In this new era of patient safety, the case manager, as an advocate and facilitator of care, has a pivotal role on the front line of healthcare delivery. Effective communication and collaboration between disciplines is key to the promotion of patient safety, and ultimately the avoidance of life-threatening medical errors. Across the healthcare continuum and within hospitals in particular, patients are routinely transferred from one service to another, from one level of care to another, or from one provider to another. As patients are stabilized and transitioned through the hospital system, there are multiple hand-offs of care or care transitions that can often expose the patient to fragmented service and increase the risk of communication breakdown. Ineffective hand-offs can result in a disruption of continuity between one level of care and the next. In a culture that places a strong emphasis on patient safety, case managers can facilitate opportunities that ease care transitions whereby a change in venue is no longer perceived as a disruption in the flow of care but rather is viewed as a coordinated changeover where cautious and comprehensive communication sets the tone for the continued delivery of safe and effective healthcare.
Read Less
http://journals.lww.com/professionalcasemanagementjournal/Abstract/2007/03000/Case_Managers_Optimize_Patient_Safety_by.3.aspx

August 7, 2019

Implementation of the Care Transitions Intervention: Sustainability and Lessons Learned

Purpose: During care transitions, the movement of patients from one healthcare practitioner or setting to another, patients are vulnerable to serious lapses in the quality and safety of their medical care. The Care Transitions Intervention (CTI), a 4-week, low-cost, low-intensity self-management program designed to provide patients discharged from the acute […]
Read More
Purpose: During care transitions, the movement of patients from one healthcare practitioner or setting to another, patients are vulnerable to serious lapses in the quality and safety of their medical care. The Care Transitions Intervention (CTI), a 4-week, low-cost, low-intensity self-management program designed to provide patients discharged from the acute care setting with skills, tools, and the support of a transition coach to ensure that their health and self-management needs are met, was implemented in 10 hospital–community-based partnership sites in California over a 12-month period. Five of the partnerships were hospital-led sites, and 5 were county-led sites. The primary goal of the project was to identify factors that promote sustainability of the intervention by (1) assessing features of each site's implementation and the site's likelihood of continuing the program; (2) soliciting feedback from the sites; and (3) analyzing site and patient characteristic data and data from the CTI measurement instruments (the 3-item Care Transition Measure [CTM-3] and the Patient Activation Assessment [PAA] tool). Primary practice setting(s): The CTI was implemented in 10 California hospital and community-based organizations that received training and technical support to implement the intervention. Findings: Presence of leadership support was determined to be the critical factor for sites reporting interest in and capacity for long-term support of the CTI. Sites identified engaging hospital- and community-based leaders, providing additional transition coach training, and the assigning of consistent and dedicated (funded) transition coaches as valuable lessons learned. Key findings from the measurement instruments indicate that future CTI implementations should focus on medication management, patients with cardiovascular conditions and diabetes, patients older than 85 years, and African American and Latino patients. Mean PAA scores were moderately higher for patients from hospital-led sites than for patients from county-led sites and moderately higher for patients from sites with full plans for continuation than for patients from sites with partial or minor plans to continue the CTI. Implications for case management practice: This implementation of the CTI, with its flexible design responsive to the diverse needs of patients, hospitals, and community organizations, provides a host of real-world lessons on how to improve and sustain effective patient tran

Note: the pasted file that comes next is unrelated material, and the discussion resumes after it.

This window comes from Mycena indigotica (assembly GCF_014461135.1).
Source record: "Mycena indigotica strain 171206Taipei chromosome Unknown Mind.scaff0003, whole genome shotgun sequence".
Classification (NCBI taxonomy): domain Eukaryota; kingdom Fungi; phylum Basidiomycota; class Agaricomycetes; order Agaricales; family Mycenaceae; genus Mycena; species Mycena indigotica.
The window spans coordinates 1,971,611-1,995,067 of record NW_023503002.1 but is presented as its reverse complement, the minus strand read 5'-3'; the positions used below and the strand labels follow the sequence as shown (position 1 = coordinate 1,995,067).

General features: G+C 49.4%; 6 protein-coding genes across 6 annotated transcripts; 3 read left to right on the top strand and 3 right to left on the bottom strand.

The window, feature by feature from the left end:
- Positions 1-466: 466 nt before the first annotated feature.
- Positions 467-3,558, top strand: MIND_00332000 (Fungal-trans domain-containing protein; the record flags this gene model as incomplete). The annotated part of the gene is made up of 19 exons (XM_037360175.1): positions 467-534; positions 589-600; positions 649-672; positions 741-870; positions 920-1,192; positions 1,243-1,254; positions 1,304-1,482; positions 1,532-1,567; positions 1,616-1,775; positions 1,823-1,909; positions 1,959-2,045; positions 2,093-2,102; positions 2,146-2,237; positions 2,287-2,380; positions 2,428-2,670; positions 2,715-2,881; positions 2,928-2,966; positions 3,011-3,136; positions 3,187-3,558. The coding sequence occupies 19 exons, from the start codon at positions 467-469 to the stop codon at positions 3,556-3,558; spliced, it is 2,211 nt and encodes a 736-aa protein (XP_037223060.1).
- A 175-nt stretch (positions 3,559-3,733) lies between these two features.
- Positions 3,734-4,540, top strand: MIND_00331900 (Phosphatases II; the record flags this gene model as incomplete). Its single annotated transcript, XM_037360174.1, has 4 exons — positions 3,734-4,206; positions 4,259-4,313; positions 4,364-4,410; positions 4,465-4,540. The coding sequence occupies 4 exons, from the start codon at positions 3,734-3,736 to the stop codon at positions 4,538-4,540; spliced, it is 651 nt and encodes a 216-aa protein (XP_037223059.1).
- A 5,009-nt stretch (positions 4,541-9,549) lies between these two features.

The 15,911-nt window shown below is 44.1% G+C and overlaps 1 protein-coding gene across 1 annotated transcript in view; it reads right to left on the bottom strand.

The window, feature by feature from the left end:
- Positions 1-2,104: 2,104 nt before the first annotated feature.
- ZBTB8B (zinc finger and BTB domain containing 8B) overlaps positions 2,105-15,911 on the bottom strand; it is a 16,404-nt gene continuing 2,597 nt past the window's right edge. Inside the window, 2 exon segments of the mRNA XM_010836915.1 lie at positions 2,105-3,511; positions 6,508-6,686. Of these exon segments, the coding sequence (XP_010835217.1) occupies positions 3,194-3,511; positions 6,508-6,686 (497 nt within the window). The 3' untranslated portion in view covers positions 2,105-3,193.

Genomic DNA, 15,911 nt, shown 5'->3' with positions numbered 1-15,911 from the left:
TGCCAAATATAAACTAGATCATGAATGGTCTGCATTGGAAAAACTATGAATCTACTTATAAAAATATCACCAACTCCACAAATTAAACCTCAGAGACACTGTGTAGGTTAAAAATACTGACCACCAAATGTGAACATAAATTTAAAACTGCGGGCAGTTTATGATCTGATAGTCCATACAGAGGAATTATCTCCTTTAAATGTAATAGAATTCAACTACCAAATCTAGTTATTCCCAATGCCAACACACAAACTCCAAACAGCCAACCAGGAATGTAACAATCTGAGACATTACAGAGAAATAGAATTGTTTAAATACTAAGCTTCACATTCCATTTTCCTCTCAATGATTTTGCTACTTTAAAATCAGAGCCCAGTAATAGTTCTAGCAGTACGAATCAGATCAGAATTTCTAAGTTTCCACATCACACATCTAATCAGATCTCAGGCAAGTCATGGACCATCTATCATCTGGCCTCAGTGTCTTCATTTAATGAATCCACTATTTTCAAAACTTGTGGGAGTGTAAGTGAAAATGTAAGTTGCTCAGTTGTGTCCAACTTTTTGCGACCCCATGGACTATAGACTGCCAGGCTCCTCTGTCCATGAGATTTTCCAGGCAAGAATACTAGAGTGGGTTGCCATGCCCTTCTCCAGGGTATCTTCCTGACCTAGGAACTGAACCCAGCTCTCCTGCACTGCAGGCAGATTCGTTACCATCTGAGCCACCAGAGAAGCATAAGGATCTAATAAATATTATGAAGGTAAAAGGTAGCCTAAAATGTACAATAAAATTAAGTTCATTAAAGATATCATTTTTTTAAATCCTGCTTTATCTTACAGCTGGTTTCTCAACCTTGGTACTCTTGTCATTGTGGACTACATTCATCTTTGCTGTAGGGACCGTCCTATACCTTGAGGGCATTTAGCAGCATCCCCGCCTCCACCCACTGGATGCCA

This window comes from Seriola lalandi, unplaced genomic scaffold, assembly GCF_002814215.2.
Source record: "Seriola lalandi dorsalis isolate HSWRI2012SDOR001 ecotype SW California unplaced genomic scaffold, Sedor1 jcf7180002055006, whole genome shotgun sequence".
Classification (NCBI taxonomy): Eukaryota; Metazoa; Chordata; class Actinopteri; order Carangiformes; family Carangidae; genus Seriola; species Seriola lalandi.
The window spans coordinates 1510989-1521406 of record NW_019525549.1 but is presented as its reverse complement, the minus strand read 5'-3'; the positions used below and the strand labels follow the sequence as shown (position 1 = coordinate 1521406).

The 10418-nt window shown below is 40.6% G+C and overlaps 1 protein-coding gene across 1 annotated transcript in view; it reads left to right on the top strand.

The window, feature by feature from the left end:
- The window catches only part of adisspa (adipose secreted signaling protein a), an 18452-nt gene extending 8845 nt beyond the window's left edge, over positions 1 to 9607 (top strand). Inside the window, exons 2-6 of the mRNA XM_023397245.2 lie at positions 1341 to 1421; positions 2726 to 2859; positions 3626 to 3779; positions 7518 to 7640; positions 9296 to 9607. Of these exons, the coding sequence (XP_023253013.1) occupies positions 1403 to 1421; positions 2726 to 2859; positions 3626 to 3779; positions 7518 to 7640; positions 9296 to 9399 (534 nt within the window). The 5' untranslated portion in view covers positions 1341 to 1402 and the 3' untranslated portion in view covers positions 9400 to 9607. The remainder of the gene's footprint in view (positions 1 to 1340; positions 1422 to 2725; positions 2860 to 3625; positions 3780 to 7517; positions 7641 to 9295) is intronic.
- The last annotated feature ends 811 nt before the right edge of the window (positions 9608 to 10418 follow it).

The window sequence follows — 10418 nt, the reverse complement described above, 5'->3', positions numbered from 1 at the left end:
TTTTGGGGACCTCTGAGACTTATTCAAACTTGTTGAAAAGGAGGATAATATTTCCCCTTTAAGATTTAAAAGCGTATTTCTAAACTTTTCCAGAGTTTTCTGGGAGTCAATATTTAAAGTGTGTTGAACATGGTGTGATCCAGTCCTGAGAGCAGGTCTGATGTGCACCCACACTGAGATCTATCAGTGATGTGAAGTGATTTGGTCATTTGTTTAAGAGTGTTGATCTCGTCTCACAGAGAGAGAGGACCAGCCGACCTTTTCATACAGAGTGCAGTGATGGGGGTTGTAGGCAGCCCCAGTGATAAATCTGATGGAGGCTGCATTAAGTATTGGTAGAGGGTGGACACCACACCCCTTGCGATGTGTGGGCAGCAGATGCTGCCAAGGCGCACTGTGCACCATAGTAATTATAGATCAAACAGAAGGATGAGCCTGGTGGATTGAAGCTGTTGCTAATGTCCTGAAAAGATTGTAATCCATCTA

Read Less
http://journals.lww.com/professionalcasemanagementjournal/Abstract/2009/11000/Implementation_of_the_Care_Transitions.5.aspx

August 7, 2019